British India

The way Declan Melia tells it, British India had to destroy their world in order to live in it. After five hugely successful albums, the Melbourne four-piece found themselves at a crossroads. They could continue to explore the afternoon guitar contemplations of 2015’s Nothing Touches Me, which debuted, as with their previous three albums, in the Top 5 of the ARIA Albums Chart. Or they could blow it all up and start from nought.

They chose the latter.

Forgetting The Future is the explosive sixth record from one of Australia’s most cherished and esteemed rock bands. Recorded with Holy Holy’s Oscar Dawson, the album pushes the walls out with trilling guitars, careening rhythms and fleeting hooks that twist into bouldering choruses. Throughout, acting almost as a conduit in the centre of the electrical storm, Melia breaths and howls manifestos for a world – and a man – with little certainty for what’s to come. “Nothing’s waiting beyond right now,” Melia calls out two songs into the record, on ‘Kiss Me Again’. As the album title suggests, it’s less an act of reinvention as it is a celebration of the transient nature of creation.

“We were tapping into the same ferocity you feel when you first start writing songs as a band,” Melia says about writing Forgetting The Future. “Just going for it, getting songs out without overthinking them, fast and hard. And Oscar was pushing for the same thing we were pushing for. The way I see it, the sound is futuristic but it’s still raw.”

Before reaching for the reset button, however, Melia had to weather a crisis of faith. Early in 2016, when talk of writing another album began, the guitarist and vocalist was questioning where he and the band were heading: weighing up what they had created and what it meant. British India formed when all four members – Melia, guitarist Nic Wilson, bassist Will Drummond and drummer Matt O’Gorman – were 16 and in high school. Together they’ve seen no less than eight of their songs voted into the triple j Hottest 100, had their ‘I Can Make You Love Me’ single certified Gold, played every festival from Byron Bay to WA, toured, toured and toured again.

As the band turned the corner into its 12th year together, the music world looked different. The world looked different. Melia wasn’t sure where British India fit into the new landscape or what he wanted to say. He experienced a long period of “shocking writer’s block” that had him doubting whether he would ever pen another song.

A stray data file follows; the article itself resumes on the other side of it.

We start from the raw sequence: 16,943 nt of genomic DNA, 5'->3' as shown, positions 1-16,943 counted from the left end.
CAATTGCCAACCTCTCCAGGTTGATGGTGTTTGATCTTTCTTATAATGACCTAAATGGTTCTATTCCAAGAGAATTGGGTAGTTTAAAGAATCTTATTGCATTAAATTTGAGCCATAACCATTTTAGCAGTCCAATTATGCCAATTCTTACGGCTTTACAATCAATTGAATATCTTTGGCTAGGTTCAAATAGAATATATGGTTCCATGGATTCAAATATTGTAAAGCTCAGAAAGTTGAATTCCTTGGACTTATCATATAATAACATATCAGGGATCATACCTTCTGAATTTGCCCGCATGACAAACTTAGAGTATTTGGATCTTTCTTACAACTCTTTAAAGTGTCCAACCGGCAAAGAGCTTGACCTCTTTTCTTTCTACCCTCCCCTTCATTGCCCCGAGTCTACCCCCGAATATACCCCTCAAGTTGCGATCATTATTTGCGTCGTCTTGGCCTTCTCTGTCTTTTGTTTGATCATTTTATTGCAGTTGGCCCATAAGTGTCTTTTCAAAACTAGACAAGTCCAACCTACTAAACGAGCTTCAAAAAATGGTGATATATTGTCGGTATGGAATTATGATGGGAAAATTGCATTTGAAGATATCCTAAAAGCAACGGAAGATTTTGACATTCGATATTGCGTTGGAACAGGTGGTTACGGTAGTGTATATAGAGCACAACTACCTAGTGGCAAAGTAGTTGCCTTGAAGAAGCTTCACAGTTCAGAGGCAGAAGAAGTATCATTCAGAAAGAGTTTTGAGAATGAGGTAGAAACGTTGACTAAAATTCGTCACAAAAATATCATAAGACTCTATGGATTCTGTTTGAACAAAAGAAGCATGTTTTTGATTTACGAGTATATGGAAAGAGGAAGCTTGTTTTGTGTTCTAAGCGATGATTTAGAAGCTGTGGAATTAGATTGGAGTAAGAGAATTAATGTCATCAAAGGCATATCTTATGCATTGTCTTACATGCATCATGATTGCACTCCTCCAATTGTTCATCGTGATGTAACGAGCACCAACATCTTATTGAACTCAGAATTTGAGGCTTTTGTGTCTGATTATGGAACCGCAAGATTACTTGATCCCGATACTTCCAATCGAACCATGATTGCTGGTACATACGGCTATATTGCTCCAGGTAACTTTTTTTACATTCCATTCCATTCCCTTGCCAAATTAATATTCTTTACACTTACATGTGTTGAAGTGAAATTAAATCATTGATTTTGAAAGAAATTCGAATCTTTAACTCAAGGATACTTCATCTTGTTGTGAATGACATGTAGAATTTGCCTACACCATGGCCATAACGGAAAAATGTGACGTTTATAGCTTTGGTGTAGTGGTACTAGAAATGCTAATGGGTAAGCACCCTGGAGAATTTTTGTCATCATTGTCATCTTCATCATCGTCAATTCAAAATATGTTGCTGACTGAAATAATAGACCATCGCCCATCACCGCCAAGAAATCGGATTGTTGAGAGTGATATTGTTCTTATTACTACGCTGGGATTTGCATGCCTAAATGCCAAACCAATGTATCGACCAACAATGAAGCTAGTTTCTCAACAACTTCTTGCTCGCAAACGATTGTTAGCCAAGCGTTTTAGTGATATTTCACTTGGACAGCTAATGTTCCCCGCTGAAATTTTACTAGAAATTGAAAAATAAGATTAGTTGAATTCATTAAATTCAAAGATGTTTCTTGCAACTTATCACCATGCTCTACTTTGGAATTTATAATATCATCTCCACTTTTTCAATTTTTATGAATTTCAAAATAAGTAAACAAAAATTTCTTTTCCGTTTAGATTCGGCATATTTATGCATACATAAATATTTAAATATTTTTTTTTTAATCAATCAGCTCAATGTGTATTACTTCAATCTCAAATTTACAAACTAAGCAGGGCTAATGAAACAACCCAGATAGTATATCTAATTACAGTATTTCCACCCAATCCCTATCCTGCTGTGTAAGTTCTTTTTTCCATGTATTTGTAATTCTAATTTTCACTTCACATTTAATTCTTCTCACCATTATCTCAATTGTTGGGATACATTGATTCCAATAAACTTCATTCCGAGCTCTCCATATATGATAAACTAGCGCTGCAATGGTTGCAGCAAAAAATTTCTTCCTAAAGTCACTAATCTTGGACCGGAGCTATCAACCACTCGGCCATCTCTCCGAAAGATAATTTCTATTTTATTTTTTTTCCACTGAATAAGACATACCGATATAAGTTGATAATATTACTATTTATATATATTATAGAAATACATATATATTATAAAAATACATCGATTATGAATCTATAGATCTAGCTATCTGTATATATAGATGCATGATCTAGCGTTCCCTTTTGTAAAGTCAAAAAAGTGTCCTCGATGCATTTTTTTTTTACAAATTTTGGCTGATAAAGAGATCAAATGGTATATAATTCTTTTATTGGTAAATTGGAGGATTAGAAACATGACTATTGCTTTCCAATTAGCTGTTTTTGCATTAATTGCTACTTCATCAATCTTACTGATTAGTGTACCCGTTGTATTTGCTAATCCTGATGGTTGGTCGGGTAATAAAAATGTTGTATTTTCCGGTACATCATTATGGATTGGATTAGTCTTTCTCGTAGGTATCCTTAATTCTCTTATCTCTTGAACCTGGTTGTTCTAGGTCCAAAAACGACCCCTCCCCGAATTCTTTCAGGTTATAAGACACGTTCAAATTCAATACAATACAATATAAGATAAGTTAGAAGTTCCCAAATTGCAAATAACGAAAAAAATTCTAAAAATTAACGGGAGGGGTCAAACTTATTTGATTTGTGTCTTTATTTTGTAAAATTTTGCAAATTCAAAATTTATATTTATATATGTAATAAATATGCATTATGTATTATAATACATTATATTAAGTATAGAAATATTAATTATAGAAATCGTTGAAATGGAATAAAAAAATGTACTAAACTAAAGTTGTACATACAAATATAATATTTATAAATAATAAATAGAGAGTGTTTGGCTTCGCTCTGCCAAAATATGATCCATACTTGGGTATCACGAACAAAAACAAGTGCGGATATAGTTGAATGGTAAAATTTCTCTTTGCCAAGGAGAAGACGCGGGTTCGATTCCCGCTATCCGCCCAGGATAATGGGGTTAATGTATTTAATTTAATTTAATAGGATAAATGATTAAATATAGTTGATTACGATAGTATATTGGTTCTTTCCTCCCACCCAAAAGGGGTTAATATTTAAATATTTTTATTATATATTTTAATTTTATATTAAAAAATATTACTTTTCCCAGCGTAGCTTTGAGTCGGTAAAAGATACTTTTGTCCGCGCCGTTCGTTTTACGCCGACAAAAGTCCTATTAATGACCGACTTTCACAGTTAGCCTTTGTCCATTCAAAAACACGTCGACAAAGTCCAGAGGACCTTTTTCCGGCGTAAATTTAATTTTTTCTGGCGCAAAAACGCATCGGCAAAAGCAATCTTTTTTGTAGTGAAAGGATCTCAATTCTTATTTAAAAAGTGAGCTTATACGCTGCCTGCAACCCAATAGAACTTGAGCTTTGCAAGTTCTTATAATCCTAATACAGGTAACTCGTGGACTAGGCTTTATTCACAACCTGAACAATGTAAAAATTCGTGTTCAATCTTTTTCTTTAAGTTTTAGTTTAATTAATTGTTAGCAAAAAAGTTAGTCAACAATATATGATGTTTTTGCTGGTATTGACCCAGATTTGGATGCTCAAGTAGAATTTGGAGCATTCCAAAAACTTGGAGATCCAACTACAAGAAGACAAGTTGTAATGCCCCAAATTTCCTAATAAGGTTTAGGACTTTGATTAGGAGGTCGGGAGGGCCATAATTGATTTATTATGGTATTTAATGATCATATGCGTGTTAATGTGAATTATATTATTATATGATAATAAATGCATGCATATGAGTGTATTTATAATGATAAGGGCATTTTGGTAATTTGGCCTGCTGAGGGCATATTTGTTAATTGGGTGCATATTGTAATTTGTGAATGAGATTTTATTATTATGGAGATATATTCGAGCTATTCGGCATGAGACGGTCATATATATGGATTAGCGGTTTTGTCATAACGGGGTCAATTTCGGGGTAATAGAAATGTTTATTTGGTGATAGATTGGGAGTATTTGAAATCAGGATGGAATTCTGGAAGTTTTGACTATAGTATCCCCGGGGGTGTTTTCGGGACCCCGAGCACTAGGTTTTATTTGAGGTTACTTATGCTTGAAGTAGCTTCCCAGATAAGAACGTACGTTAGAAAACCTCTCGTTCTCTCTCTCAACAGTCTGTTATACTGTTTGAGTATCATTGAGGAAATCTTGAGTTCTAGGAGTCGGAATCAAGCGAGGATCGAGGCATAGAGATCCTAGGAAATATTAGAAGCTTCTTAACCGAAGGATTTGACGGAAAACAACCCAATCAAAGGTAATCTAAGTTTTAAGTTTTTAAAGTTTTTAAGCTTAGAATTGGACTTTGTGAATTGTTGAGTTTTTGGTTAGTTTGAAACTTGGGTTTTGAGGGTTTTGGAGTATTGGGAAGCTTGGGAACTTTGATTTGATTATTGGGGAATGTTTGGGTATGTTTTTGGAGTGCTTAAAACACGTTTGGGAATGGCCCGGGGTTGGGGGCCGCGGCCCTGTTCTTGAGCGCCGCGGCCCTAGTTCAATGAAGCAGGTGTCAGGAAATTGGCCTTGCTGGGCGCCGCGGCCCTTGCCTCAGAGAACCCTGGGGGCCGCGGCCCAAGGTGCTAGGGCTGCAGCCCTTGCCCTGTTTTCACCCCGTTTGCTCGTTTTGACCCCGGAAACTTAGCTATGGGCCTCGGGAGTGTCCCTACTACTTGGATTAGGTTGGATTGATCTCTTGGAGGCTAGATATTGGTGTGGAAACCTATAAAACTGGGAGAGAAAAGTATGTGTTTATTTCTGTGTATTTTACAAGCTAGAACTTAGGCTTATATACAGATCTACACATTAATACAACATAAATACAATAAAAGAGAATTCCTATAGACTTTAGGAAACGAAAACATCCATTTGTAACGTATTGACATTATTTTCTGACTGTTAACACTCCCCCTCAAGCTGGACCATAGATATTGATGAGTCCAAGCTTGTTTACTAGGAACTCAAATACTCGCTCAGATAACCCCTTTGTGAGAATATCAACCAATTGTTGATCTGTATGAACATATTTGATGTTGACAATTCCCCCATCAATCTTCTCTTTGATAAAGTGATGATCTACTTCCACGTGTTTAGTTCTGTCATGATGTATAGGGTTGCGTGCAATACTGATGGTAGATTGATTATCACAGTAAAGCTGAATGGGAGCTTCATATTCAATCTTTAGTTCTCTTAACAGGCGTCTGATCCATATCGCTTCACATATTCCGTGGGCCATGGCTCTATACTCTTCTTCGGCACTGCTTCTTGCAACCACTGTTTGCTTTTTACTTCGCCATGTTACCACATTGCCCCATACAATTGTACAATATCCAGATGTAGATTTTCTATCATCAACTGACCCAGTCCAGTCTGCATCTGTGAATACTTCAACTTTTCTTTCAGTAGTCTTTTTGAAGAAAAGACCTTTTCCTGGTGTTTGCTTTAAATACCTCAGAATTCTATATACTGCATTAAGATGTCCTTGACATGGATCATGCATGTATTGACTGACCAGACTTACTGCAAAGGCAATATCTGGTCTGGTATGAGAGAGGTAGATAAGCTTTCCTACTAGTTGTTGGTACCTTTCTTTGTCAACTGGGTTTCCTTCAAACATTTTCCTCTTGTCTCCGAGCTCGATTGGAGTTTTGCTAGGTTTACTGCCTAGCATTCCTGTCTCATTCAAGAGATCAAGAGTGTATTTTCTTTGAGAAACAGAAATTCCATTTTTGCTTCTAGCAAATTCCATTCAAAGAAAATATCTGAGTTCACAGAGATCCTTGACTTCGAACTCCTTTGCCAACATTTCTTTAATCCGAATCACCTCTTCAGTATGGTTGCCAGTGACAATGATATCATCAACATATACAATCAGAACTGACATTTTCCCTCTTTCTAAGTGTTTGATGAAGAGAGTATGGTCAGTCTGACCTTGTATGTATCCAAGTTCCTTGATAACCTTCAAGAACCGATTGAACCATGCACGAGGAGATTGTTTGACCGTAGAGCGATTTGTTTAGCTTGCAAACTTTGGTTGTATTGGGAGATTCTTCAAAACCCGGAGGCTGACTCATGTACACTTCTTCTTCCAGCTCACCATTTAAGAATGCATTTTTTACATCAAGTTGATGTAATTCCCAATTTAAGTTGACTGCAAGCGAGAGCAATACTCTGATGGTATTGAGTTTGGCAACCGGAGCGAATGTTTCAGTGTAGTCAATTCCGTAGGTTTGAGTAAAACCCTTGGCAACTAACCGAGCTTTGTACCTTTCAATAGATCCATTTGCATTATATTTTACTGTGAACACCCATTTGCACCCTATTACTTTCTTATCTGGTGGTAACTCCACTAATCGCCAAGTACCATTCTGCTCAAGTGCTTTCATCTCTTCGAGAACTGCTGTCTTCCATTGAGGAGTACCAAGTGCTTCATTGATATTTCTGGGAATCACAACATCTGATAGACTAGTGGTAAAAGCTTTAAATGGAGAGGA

“I was questioning where I belonged, and not only in a musical sense. I was questioning where I was in my life and what the future held for me, where I wanted to be. I had to go to the guys and say, ‘OK, are we going to make another record?’ because I wasn’t sure that we would.”

The answer to Melia’s question was a collective “yes”, so as the premise for writing was set, the band rented the front room of Sing Sing Recording Studios in Melbourne’s south and settled in. No time constraints, no limitations – and then, with the band together again in a room, the writing flowed quickly. They recorded demos as they wrote, turning out riffs and ideas for no less than eight months before Oscar Dawson stepped in to work with them on turning the unbridled ideas into a record.

During that time, Melia realised that his own struggles mirrored those of the world at large – or, as he puts it, “the whole world seems to be having a crisis of faith” – and so he began to write, his lyrics taking on a “micro-verses-macro form: me thinking about my own life, then weighing that up against everything else that’s going on”.

First single ‘Precious’ is perhaps the most clear example of Melia writing away his uncertainty, the frontman yearning to accept the brevity of life and that each scene of beauty should be valued. Another standout track is ‘Absolutely Disgusting’, one of the album’s few tender moments, which sees Melia exploring starkly honest relationship failings.

Front and centre of the album is British India’s signature melodic chaos, more unhinged than ever in the frenetic yet danceable rhythms of ‘My Love’ and ‘Kiss Me Again’.  ‘My Love’ was the first song fully completed for the record, and when the band gathered around the studio speakers to listen, they knew they were making the album they needed to make. “We were rapt,” Melia says.

Dawson’s fondness for sunburnt guitar tones and layered production lends warmth and richness to Forgetting The Future beyond the frenzy. Part of Dawson’s work with British India was in helping them reimagine songs while in the studio, breaking things down and rebuilding them as they recorded.

“We were really surprised with how well it turned out with Oscar, to be honest, because it was a new way of recording for us and it was a risk,” Melia says. “There’s an intensity to the production that addresses the lyric world of the album. I think we were heading a certain way with the writing and Oscar was able to catch us on that road.”

Where that road will lead British India now is anyone’s guess, though there’s no doubt their league of admirers will be watching intently. It’s perhaps ironic that in breaking apart what they had built, the band has made one of the most ambitious albums of its career. If there’s one thing to be gleaned from Forgetting The Future, though, it’s that British India are living for the here and now.